1. Create a folder on your hard drive. Call it tomcat, and put it in the C drive root, so that you end up with C: omcat.

  2. Download the Tomcat binary. The latest version of Tomcat is 4.1.18. Get the binary for Windows here: http://apache.mirrorcentral.com/dist/jakarta/tomcat-4/binaries/tomcat-4.1.18.exe. Save the file to your hard drive, and remember where you put it.

  3. Execute the EXE file you downloaded in Step 2. This will start the installer. Read the license, and if you agree, click “I Agree” and go to the next screen.

  4. On the next screen, select the box that says “NT Service”. If you want to install the Tomcat source code (entirely optional, you don’t need it to run Tomcat) then select that option as well. Leave the default selections as they are. Click Next.

  5. On the next screen, DON’T take the installation directory default. Click the Browse button, and choose the folder you created in Step 1. This will leave you with something like C: omcatTomcat 4.1. This isn’t ideal…you don’t want spaces in the name. Change the last part of the path to something like “tomcat-4-1-18” so that you end up with c: omcat omcat-4-1-18 in the directory field.

  6. Click Next. The installer will start copying files. Eventually you will be presented with a screen asking for a password for the admin user. Type in a password, making sure that you can remember it later. Leave the port number at 8080. If you change it, you will have to manually edit Tomcat’s config files. Click Next.

  7. When the installer is finished, you will have a directory structure for Tomcat at c: omcat omcat-4-1-18, and the service should be running. You can verify the service is running by accessing http://localhost:8080/. Note that since Tomcat is installed as a service, you can manage it with the Services tool by clicking Start->Administrative Tools->Services and looking for service called Apache Tomcat 4.1.

  8. Verify the JSP examples work at http://localhost:8080/examples/jsp/index.html and that the servlet examples work at http://localhost:8080/examples/servlets/index.html.

Installing the JK Connector

The JK connector is what Apache and Tomcat use to “speak” with each other. It’s a separate piece of software, distinct from both Apache and Tomcat. There is also a JK2 connector, but in this HOWTO we will be working with the JK connector. The goal here is to get JSP and servlets to run on port 80, without having to set Tomcat to run on port 80. It is possible to run Tomcat on port 80 as a stand-alone web server, but in many situations, there is a need to use Apache on port 80. The connector acts as the conduit between Apache and Tomcat in that scenario.

  1. Download the JK connector here: http://jakarta.apache.org/builds/jakarta-tomcat-connectors/jk/release/v1.2.1/bin/win32/. In our case, we want the file called mod_jk-2.0.43.dll because we are using Apache 2.0.43.

  2. The file is an Apache module, it is NOT a Tomcat JAR file or WAR file. It doesn’t belong in Tomcat’s directory structure, it belongs in a place where Apache can find it. For Apache 2.0.43, that is APACHE_HOMEmodules, where APACHE_HOME is equal to your Apache install location. In our case, that is c:apacheApache2, so we want to put the JK DLL file into c:apacheApache2modules. You should end up with a file called c:apacheApache2modulesmod_jk-2.0.43.dll on your hard drive. If you notice that the other files in c:apacheApache2modules end in “.so", that’s OK. Both ".so” and “*.dll” are valid Apache module extensions on Windows systems.

NOTE: from now on, APACHE_HOME = c:apacheApache2 or the name of your Apache home directory.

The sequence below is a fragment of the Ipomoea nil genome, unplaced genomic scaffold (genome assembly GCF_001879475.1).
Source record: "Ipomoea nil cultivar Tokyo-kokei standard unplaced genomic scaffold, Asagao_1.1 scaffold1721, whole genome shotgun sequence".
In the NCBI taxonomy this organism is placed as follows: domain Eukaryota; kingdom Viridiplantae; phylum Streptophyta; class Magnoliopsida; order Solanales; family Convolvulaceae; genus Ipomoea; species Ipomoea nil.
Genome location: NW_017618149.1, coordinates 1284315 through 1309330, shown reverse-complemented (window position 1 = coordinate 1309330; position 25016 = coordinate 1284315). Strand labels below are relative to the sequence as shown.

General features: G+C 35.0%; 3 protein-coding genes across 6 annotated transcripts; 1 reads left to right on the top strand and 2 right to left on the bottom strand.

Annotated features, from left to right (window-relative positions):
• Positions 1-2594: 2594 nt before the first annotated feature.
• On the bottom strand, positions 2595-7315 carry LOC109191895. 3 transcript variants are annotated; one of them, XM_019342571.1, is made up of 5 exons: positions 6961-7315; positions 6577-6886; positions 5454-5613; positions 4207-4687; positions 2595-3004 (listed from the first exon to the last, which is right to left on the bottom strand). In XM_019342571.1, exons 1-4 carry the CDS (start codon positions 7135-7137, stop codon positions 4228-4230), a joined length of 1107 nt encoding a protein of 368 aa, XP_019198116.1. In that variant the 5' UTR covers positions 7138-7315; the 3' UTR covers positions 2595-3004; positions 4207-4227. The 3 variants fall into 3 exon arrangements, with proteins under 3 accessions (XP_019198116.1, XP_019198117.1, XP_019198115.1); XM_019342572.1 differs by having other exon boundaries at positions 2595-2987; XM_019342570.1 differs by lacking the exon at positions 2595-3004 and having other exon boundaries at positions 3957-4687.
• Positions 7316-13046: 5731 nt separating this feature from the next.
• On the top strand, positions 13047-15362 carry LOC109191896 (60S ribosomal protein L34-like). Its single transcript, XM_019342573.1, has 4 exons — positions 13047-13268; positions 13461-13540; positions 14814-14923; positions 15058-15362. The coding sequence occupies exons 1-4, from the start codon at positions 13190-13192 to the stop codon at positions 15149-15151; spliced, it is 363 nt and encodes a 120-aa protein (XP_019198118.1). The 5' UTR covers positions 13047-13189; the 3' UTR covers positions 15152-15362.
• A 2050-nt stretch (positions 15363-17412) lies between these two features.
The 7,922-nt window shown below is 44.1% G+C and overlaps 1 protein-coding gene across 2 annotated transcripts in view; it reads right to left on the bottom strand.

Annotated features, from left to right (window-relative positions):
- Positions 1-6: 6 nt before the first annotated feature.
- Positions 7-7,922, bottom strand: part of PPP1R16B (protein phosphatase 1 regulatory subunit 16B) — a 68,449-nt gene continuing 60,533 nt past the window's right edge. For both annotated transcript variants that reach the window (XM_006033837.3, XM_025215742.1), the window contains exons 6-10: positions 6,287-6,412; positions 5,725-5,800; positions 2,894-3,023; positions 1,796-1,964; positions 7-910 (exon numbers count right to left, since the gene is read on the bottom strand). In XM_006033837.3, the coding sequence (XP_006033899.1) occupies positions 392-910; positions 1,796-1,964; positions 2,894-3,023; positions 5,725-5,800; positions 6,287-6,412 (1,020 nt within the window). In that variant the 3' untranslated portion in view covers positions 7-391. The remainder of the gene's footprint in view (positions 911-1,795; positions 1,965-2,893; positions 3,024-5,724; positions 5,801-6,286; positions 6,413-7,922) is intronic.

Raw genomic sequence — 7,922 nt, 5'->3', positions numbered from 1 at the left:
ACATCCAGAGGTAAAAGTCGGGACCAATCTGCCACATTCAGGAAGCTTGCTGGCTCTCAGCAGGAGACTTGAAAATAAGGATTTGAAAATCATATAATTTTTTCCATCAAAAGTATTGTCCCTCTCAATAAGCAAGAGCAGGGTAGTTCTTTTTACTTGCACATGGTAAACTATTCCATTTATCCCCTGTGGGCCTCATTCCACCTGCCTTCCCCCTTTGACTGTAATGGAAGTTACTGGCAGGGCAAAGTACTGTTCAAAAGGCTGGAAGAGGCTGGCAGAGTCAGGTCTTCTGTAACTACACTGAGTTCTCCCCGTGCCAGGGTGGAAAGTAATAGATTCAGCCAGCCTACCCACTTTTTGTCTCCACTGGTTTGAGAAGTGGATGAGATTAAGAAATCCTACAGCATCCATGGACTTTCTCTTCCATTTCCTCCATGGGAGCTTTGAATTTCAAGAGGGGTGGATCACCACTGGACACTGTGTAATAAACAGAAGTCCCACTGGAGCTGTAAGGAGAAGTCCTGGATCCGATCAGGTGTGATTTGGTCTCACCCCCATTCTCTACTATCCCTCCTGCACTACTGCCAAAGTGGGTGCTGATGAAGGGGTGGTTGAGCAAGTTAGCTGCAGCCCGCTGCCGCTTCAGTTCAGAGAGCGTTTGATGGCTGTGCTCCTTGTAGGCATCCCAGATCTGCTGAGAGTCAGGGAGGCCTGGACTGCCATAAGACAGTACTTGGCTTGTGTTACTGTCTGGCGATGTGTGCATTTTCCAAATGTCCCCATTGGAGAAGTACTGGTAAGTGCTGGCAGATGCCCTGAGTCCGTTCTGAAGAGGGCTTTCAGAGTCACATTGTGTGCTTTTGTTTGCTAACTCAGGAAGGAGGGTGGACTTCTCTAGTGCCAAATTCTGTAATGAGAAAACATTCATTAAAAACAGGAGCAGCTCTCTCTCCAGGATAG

1. Edit Apache’s configuration file. It is located in APACHE_HOMEconf and is called httpd.conf. Don’t be nervous, there is a copy in the same directory called httpd.default.conf. You can always revert back to the default settings if you need to by copying that file.

  2. Edit httpd.conf in your favorite text editor. DO NOT edit it in Microsoft Word!! Use Notepad or another editor. Scroll down to where you see a bunch of lines that say “LoadModule”. At the end of this list, add a line that says:

LoadModule jk_module modules/mod_jk-2.0.43.dll

Save the file you just edited to the APACHE_HOMEconf directory, and before going any further, verify that you have things setup correctly. Open a command prompt window by clicking Start->Run and typing cmd and clicking OK. At the prompt, type c:apacheApache2inApache.exe -t and hit return. You should see a message that says “Syntax OK”. If you don’t see this message, go back to Step 1 and review any changes you have made to determine the error. Note that using “-t” on the command line WILL NOT start the Apache service, it just checks the changes that you made to httpd.conf for any errors.

  1. Edit Tomcat’s configuration. First, make a copy of c: omcat omcat-4-1-18confserver.xml. Now edit c: omcat omcat-4-1-18confserver.xml. Look for a line that says

<Server port=“8005” shutdown=“SHUTDOWN” debug=“0”>

Just below that line, add the following:

<Listener className=“org.apache.ajp.tomcat4.config.ApacheConfig” modJk=“c:/apache/Apache2/modules/mod_jk-2.0.43.dll” />

Now look for a line that says

<Host name=“localhost” debug=“0” appBase=“webapps” unpackWARs=“true” autoDeploy=“true”>

Just below that line, add the following:

<Listener className=“org.apache.ajp.tomcat4.config.ApacheConfig” append=“true” forwardAll=“false” modJk=“c:/apache/Apache2/modules/mod_jk-2.0.43.dll” />
(note that this line, while similar to the first one, is different)

Save the changes you made to server.xml. Restart the Tomcat service. Wait a few seconds, and then check to see if there is a file called mod_jk.conf in c: omcat omcat-4-1-18confauto (c: omcat omcat-4-1-18confautomod_jk.conf). If there is, all is well. If there isn’t, go back to the beginning of Step 5 and verify the changes you made to server.xml.

By adding the two Listener elements to server.xml, you are causing Tomcat to generate the necessary Apache configuration directives for mod_jk automatically. You don’t need to type them by hand. This is a very convenient feature, but it is optional. If you want to configure Apache by hand, you are welcome to do so, but that is not covered here in this HOWTO.